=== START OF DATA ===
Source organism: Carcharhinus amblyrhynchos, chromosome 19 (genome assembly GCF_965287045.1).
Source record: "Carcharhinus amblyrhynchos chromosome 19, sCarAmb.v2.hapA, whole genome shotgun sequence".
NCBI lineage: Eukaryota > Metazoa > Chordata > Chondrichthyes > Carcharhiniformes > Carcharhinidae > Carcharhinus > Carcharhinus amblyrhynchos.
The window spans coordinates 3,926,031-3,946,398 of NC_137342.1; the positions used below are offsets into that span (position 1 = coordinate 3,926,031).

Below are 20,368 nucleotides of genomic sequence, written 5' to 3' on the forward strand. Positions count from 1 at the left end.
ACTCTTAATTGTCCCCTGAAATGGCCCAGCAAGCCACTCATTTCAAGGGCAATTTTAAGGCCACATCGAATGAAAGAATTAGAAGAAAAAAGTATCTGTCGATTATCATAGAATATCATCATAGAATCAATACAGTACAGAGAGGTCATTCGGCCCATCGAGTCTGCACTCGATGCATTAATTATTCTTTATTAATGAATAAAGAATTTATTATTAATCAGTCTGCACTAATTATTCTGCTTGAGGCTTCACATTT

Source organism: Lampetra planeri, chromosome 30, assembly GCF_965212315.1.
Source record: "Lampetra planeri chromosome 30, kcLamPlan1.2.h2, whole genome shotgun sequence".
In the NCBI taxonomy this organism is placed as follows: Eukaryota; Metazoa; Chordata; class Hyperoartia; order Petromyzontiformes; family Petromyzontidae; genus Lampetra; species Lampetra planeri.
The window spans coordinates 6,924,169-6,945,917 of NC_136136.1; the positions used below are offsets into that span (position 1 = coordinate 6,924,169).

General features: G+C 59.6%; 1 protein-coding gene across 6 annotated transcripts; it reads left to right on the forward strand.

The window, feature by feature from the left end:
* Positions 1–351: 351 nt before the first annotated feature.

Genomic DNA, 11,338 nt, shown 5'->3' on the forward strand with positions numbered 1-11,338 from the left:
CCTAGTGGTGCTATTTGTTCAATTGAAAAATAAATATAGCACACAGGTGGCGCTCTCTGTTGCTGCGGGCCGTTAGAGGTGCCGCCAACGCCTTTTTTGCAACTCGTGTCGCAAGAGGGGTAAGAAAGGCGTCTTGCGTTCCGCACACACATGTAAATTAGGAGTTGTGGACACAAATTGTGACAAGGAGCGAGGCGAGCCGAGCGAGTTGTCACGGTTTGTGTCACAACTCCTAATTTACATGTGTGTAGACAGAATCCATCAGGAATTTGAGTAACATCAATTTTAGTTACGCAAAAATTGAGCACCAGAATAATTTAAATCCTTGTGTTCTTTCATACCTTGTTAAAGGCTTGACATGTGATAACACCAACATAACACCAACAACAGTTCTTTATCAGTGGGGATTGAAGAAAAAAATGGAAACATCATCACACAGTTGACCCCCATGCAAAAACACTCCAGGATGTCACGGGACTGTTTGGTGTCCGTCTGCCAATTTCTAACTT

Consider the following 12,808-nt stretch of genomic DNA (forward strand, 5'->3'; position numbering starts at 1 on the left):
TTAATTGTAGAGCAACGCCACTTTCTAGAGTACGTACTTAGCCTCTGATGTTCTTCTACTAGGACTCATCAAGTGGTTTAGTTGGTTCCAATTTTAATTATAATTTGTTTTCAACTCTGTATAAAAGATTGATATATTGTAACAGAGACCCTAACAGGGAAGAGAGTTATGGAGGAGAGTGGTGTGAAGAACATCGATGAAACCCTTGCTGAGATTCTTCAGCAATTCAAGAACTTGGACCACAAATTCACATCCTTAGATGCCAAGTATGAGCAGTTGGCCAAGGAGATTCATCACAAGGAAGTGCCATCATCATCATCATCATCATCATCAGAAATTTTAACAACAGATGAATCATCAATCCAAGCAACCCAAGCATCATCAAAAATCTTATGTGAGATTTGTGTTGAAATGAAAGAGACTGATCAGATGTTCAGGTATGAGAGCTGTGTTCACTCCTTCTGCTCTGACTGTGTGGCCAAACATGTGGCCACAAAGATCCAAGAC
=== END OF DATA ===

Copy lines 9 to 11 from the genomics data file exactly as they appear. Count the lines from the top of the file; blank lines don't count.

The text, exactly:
In the NCBI taxonomy this organism is placed as follows: Eukaryota; Metazoa; Chordata; class Hyperoartia; order Petromyzontiformes; family Petromyzontidae; genus Lampetra; species Lampetra planeri.
The window spans coordinates 6,924,169-6,945,917 of NC_136136.1; the positions used below are offsets into that span (position 1 = coordinate 6,924,169).

General features: G+C 59.6%; 1 protein-coding gene across 6 annotated transcripts; it reads left to right on the forward strand.